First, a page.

Welcome to the January issue!

| January 21, 2011 | 0 Comments

Dear Colleagues:

Welcome to the January issue of Innovations in Clinical Neuroscience, our first issue under our new title. We have a diverse issue this month, and we hope you enjoy reading the articles we have selected for this issue as much as we did.

We start the issue with one of our regular columns, “The Interface.” This month, Sansone and Sansone review the role of N-acetyl-cysteine (or NAC for short) in mental health. Research shows that NAC may play a therapeutic role in certain psychiatric disorders, such as schizophrenia, bipolar disorder, and certain types of impulsive/compulsive disorders. While research has yet to determine proper dosages, pharmacological strategies (monotherapy vs. augmentation), and long-term risks, NAC appears to be a promising, relatively low-risk intervention.

Next, Harvey and Velligan provide us with an “Update on Cognition,” by reviewing the challenges associated with international measurement of functional capacity in schizophrenia. They present their perspectives on what can be done with existing measures and what needs to be done in the future. The authors remind us that as America becomes more multicultural, these challenges in measuring functional capacity will not be limited to other countries, but will occur close to home as well.

Following this, Ginsberg et al present their study in which they evaluated the efficacy of L-methylfolate in combination with SSRI or SNRI compared to SSRI or SNRI monotherapy in a major depressive episode. The authors found that L-methylfolate plus antidepressant at treatment onset was more effective in improving depressive symptoms and function measured by CGI-S scores within 60 days than antidepressant monotherapy, led to major symptomatic improvement more rapidly than SSRI/SNRI monotherapy, and was better tolerated.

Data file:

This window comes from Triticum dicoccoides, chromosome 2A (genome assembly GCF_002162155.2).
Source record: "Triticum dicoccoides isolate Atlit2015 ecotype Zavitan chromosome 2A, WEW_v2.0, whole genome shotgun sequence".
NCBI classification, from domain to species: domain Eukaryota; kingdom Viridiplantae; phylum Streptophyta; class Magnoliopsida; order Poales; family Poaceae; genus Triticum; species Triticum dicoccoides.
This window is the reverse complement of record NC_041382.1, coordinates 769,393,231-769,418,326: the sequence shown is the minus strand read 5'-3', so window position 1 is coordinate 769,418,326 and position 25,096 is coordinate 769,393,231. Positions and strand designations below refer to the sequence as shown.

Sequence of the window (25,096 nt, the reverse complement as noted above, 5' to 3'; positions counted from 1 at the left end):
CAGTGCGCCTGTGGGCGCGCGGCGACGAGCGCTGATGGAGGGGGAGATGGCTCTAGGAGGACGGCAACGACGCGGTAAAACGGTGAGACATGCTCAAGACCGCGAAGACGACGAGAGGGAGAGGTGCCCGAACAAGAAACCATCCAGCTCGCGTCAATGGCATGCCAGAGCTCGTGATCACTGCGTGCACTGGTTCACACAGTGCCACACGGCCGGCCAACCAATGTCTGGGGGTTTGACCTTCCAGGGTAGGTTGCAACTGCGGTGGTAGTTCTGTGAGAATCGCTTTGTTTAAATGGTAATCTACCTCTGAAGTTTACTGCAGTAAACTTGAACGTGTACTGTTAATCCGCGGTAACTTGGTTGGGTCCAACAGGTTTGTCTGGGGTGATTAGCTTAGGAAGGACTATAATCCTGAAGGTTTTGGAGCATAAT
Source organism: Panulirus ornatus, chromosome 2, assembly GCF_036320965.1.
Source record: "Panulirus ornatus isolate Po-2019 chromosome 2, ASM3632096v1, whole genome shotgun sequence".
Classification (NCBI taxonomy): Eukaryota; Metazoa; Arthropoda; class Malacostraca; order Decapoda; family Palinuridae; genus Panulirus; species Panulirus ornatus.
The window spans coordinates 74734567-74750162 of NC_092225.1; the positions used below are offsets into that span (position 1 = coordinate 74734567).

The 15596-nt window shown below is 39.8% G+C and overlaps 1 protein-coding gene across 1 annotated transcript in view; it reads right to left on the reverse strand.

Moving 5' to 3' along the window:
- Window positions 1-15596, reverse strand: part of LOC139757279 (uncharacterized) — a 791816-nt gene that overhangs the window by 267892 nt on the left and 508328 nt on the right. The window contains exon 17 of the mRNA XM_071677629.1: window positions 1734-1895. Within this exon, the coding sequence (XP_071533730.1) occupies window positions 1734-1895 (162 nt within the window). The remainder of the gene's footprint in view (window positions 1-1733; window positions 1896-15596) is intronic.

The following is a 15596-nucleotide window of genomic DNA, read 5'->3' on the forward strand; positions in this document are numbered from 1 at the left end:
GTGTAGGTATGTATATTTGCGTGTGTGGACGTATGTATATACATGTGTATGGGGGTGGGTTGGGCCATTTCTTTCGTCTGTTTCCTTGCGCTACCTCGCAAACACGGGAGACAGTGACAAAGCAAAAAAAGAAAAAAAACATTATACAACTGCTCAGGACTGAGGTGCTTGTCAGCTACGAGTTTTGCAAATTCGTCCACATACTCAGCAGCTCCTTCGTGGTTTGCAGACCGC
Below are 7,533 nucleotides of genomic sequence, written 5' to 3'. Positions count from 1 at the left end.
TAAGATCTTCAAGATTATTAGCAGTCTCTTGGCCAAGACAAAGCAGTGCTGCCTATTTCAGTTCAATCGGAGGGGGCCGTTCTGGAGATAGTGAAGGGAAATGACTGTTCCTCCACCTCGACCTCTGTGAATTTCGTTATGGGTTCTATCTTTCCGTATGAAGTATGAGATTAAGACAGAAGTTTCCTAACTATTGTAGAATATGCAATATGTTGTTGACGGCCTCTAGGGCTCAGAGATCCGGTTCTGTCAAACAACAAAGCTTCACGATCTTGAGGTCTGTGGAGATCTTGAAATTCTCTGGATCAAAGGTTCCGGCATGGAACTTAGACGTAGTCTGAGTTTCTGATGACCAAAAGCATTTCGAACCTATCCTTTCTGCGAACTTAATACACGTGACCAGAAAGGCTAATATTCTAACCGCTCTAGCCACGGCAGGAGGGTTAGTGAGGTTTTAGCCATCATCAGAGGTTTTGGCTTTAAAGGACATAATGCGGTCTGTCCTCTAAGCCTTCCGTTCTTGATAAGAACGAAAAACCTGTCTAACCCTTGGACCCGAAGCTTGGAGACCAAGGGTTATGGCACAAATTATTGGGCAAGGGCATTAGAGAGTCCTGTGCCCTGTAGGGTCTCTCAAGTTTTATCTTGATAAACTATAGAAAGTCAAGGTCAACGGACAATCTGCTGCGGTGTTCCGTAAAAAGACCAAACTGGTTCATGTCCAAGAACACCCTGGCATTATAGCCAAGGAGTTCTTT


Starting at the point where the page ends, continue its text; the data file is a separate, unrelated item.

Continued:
Next, Feifel et al present their study in which they conducted a naturalistic, head-to-head, pilot study comparing the efficacy and safety of rapidly titrated divalproex ER and quetiapine in acutely manic inpatients, with the primary outcome being improvement within the first seven days. The authors found that rapid-dose administration of both quetiapine and divalproex ER produced rapid improvement in acute mania within the first seven days and both seemed to be well tolerated.

Following this, Ali et al provide a review of the literature on psychogenic nonepileptic seizures (PNES) and provide information regarding PNES epidemiology, etiology and pathogenesis, diagnosis, and features as they compare to epileptic seizures. The authors make suggestions for treatment and provide a clinical diagnostic tool that can aid clinicians in identifying a PNES episode without the use of video EEG.

Next, Gillig and Sanders provide us with another excellent installment of their article series, “Psychiatry and Neurology.” This month, the authors describe and discuss the significance of attention deficits with regard to mood disorders, anxiety disorders, posttraumatic stress disorder, and borderline personality disorder.

Following this, Yanofski presents an interesting perspective on the long-term use of ADHD medications in children. In this commentary, he examines evidence for stimulants losing efficacy over time and provides multiple possible mechanisms for this loss of efficacy. The author considers the possibility of “paradoxical decompensation,” an iatrogenic worsening of symptoms over time, and discusses its relevance to the practice of prescribing ADHD medications long-term. Recommendations for detecting and responding to possible stimulant tolerance and dependence are provided.

And finally, we wrap up with the issue with an eloquently written book review by Dr. Assad Meymandi. This month, he reviews the book, Lincoln’s Melancholy, by Joshua Wolf Shenk.

Sincerely,

Amir Kalali, MD
Editor, Innovations in Clinical Neuroscience

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Category: Editor's Message: Issue Highlights, Past Articles, Psychiatry, Schizophrenia

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